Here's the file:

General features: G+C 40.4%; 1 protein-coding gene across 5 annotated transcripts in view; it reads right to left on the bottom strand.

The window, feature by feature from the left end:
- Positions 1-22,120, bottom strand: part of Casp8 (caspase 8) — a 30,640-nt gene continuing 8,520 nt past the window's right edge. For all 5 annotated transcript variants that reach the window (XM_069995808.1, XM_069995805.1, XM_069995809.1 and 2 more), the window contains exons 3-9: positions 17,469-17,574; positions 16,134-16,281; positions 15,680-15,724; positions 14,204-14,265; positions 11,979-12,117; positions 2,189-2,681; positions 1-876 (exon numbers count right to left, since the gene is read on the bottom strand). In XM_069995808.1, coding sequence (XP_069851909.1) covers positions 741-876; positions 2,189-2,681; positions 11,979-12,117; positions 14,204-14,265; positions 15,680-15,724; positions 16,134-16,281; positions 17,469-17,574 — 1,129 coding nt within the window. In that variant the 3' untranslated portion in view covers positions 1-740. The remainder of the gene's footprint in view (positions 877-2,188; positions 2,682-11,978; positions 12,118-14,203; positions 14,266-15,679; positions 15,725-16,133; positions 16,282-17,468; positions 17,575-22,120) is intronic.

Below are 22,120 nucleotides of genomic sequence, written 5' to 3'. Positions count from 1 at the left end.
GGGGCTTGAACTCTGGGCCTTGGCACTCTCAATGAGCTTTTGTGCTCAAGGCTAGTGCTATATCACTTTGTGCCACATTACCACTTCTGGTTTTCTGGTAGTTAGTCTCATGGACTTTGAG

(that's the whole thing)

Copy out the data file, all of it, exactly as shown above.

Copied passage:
General features: G+C 40.4%; 1 protein-coding gene across 5 annotated transcripts in view; it reads right to left on the bottom strand.

The window, feature by feature from the left end:
- Positions 1-22,120, bottom strand: part of Casp8 (caspase 8) — a 30,640-nt gene continuing 8,520 nt past the window's right edge. For all 5 annotated transcript variants that reach the window (XM_069995808.1, XM_069995805.1, XM_069995809.1 and 2 more), the window contains exons 3-9: positions 17,469-17,574; positions 16,134-16,281; positions 15,680-15,724; positions 14,204-14,265; positions 11,979-12,117; positions 2,189-2,681; positions 1-876 (exon numbers count right to left, since the gene is read on the bottom strand). In XM_069995808.1, coding sequence (XP_069851909.1) covers positions 741-876; positions 2,189-2,681; positions 11,979-12,117; positions 14,204-14,265; positions 15,680-15,724; positions 16,134-16,281; positions 17,469-17,574 — 1,129 coding nt within the window. In that variant the 3' untranslated portion in view covers positions 1-740. The remainder of the gene's footprint in view (positions 877-2,188; positions 2,682-11,978; positions 12,118-14,203; positions 14,266-15,679; positions 15,725-16,133; positions 16,282-17,468; positions 17,575-22,120) is intronic.

Below are 22,120 nucleotides of genomic sequence, written 5' to 3'. Positions count from 1 at the left end.
GGGGCTTGAACTCTGGGCCTTGGCACTCTCAATGAGCTTTTGTGCTCAAGGCTAGTGCTATATCACTTTGTGCCACATTACCACTTCTGGTTTTCTGGTAGTTAGTCTCATGGACTTTGAG